Dutch (DTCH)

DTCH 0100 Elementary Dutch I

A first semester language course covering the core Dutch grammar and vocabulary with the goal of providing the corner stone for developing overall linguistic proficiency in Dutch.

Fall

1 Course Unit

DTCH 0200 Elementary Dutch II

Continuation of DTCH 101.

Spring

1 Course Unit

DTCH 0300 Intermediate Dutch I

A third semester Dutch language course. The emphasis lies on vocabulary expansion through the use of audio-taped materials and readings. Grammar is expanded beyond the basics and focuses on compound sentences, features of text coherence and idiomatic language usage.

Fall

Prerequisite: DTCH 0200

1 Course Unit

DTCH 0400 Intermediate Dutch II

A fourth semester Dutch language course.

Spring

Prerequisite: DTCH 0300

1 Course Unit

DTCH 1153 Is Europe Facing a Spiritual Crisis?

Is Europe Facing a Spiritual Crisis? On Contemporary Debates about Secularization, Religion and Rationality. Point of departure for this course is the difference between Europe and the US as to the role of religion in the unfolding of their respective "cultural identities" (cf. Charles Taylor, A Secular Age, 522-530). As a rule, both the US and Western Europe are now defined as secularized cultures, even if their histories and specific identities are strongly rooted in the Christian heritage. Given this contemporary situation, four research questions will be dealt with in this course. 1) What is meant by secularization? In answer to that question, two secularization theories are distinguished: the classic versus the alternative secularization thesis; 2) What is the historical impact of the nominalist turning-point at the end of the Middle Ages in this process towards secularization? 3) How did the relation between rationality and religion develop during modern times in Europe? 4) What is the contemporary outcome of this evolution in so-called postmodern / post-secular Europe and US? We currently find ourselves in this so-called postmodern or post-secular period, marked by a sensitivity to the boundaries of (modern) rationality and to the fragility of our (modern) views on man, world and God. In this respect, we will focus on different parts of Europe (Western and Eastern Europe alike) and will refer to analogies and differences between Western Europe and US. This historical-thematic exposition is illustrated by means of important fragments from Western literature (and marginally from documents in other arts) and philosophy. We use these fragments in order to make more concrete the internal philosophical evolutions in relation to corresponding changes in diverse social domains (religion, politics, economy, society, literature, art...).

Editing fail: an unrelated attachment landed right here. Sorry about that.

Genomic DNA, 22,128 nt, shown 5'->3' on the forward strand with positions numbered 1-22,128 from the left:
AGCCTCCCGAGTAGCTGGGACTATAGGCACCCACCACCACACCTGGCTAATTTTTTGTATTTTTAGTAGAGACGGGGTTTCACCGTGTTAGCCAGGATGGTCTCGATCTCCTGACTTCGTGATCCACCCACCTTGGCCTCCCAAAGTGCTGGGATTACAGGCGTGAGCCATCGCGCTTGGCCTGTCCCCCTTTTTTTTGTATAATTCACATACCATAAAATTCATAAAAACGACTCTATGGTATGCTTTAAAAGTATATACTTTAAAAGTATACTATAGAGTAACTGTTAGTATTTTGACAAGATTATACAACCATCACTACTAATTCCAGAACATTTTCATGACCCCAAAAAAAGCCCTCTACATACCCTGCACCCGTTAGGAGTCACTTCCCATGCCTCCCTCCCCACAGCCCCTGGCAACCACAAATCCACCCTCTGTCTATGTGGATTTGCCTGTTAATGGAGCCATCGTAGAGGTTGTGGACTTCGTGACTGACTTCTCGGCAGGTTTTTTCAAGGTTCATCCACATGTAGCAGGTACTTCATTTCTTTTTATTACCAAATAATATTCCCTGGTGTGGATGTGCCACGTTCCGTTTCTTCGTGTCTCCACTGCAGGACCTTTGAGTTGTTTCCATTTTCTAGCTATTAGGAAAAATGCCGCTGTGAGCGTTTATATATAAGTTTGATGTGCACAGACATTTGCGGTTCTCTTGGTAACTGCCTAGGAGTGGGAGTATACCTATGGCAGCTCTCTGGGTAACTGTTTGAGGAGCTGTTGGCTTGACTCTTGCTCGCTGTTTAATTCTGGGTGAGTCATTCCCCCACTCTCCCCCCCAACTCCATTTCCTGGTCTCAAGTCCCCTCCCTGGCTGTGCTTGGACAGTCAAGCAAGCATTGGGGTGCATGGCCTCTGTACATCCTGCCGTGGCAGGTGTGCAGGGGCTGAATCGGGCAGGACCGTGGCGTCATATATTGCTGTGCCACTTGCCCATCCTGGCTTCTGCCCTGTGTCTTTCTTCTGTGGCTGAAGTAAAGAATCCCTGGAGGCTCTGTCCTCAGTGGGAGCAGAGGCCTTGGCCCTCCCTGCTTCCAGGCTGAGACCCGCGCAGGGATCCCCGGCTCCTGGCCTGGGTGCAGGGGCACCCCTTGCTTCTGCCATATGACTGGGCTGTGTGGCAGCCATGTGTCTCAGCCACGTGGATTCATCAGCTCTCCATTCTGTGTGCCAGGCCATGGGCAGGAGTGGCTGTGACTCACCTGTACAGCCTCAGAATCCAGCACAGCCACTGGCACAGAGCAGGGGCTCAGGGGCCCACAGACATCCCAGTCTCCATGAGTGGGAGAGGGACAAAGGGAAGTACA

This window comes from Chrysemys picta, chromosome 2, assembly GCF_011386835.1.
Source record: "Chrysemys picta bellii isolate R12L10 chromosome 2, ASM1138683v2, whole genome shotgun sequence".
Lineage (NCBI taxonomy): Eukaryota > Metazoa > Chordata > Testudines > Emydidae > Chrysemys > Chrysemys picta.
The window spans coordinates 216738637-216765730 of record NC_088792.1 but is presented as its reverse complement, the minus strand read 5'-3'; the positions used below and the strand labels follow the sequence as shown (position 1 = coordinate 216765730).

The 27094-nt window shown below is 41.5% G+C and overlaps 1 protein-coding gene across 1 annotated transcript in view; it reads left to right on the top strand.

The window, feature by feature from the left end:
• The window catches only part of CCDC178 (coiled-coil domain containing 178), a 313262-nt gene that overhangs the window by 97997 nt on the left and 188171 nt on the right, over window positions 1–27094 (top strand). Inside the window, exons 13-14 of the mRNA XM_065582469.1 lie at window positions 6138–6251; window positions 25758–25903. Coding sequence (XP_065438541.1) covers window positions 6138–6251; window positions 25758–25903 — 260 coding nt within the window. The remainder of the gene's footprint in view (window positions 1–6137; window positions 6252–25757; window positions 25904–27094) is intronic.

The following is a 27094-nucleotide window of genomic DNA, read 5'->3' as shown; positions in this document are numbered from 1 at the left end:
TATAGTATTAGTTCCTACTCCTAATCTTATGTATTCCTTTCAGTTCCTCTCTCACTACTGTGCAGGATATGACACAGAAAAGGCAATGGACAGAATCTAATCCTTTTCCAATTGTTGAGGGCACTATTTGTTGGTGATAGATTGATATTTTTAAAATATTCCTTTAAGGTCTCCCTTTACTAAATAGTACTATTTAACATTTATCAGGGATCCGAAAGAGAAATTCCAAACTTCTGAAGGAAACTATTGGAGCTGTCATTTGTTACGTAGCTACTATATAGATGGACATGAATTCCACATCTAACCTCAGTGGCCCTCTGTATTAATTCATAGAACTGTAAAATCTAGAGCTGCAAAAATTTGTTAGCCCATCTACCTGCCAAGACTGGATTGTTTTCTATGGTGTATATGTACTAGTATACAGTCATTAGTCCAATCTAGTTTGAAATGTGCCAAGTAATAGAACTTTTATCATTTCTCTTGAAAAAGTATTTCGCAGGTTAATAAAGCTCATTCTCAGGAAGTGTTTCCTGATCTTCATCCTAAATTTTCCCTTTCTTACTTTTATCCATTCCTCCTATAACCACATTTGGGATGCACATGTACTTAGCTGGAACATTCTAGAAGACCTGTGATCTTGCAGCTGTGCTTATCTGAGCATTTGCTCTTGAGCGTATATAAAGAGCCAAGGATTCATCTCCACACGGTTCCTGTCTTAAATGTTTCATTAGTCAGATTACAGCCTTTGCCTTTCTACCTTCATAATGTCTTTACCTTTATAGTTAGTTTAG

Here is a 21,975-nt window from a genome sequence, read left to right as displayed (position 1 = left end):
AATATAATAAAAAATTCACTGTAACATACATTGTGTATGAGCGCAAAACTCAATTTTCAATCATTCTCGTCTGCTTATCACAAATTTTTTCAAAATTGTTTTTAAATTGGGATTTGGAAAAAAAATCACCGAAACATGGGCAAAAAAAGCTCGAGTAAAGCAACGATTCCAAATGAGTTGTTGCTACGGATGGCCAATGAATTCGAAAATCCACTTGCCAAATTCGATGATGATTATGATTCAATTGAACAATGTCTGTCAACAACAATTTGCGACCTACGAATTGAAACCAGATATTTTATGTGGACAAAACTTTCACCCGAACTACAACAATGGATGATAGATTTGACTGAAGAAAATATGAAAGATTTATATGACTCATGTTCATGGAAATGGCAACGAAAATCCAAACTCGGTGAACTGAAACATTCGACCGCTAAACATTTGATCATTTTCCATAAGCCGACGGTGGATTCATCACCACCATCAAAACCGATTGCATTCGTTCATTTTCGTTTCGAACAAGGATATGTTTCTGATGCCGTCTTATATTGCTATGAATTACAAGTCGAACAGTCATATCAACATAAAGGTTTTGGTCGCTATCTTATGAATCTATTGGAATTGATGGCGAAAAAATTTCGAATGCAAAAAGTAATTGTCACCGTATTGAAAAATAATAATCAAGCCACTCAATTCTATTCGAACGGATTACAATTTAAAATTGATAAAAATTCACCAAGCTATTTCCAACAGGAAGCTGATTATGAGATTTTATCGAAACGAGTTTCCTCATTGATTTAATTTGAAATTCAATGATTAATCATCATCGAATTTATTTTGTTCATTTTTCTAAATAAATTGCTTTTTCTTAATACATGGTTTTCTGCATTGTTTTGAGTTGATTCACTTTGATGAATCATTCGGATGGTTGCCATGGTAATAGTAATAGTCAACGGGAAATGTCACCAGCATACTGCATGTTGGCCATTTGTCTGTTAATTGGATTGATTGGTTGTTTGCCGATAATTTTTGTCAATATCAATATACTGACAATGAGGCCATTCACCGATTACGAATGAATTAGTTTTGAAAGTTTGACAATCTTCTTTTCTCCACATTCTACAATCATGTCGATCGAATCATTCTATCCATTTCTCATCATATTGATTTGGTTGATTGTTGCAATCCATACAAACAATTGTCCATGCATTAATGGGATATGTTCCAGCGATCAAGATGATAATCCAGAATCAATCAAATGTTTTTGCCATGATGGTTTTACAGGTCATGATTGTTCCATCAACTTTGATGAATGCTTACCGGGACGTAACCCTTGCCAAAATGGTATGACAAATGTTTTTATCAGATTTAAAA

Spring

Also Offered As: GRMN 1153

1 Course Unit

DTCH 2300 Topics in Dutch Studies

Topics vary.

Not Offered Every Year

Also Offered As: GRMN 2300

1 Course Unit

DTCH 2610 Early Netherlandish Painting: Angels, Demons, Nudes